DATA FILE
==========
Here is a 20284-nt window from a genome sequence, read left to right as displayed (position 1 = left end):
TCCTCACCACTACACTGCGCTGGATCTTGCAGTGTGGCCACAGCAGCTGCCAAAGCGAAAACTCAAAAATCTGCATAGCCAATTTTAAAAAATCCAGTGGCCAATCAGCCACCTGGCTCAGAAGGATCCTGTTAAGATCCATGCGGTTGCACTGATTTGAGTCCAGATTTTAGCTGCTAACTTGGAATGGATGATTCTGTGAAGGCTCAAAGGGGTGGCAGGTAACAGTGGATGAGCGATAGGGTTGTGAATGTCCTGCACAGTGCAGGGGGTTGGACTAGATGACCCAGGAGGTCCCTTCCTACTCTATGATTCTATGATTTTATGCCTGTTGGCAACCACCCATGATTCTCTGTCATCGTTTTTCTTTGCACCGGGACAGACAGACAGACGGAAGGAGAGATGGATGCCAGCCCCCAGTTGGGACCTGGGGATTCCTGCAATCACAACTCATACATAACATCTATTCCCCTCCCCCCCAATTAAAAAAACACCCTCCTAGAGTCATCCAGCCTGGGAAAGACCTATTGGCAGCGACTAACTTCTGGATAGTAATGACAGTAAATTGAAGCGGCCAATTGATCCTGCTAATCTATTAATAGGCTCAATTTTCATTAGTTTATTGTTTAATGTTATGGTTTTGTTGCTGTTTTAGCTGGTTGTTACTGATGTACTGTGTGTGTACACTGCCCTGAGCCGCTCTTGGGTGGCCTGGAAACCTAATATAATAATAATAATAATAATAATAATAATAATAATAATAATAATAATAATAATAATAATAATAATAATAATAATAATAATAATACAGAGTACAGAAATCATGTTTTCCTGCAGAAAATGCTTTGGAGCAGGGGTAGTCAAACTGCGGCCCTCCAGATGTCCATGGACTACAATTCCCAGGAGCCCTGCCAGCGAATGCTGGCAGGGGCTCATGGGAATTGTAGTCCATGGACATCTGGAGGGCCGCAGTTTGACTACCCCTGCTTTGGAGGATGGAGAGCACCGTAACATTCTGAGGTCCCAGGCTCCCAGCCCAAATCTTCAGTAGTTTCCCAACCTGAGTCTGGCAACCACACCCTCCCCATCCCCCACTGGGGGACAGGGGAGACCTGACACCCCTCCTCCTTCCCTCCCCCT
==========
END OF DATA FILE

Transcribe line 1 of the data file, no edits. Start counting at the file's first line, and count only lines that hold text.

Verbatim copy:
Here is a 20284-nt window from a genome sequence, read left to right as displayed (position 1 = left end):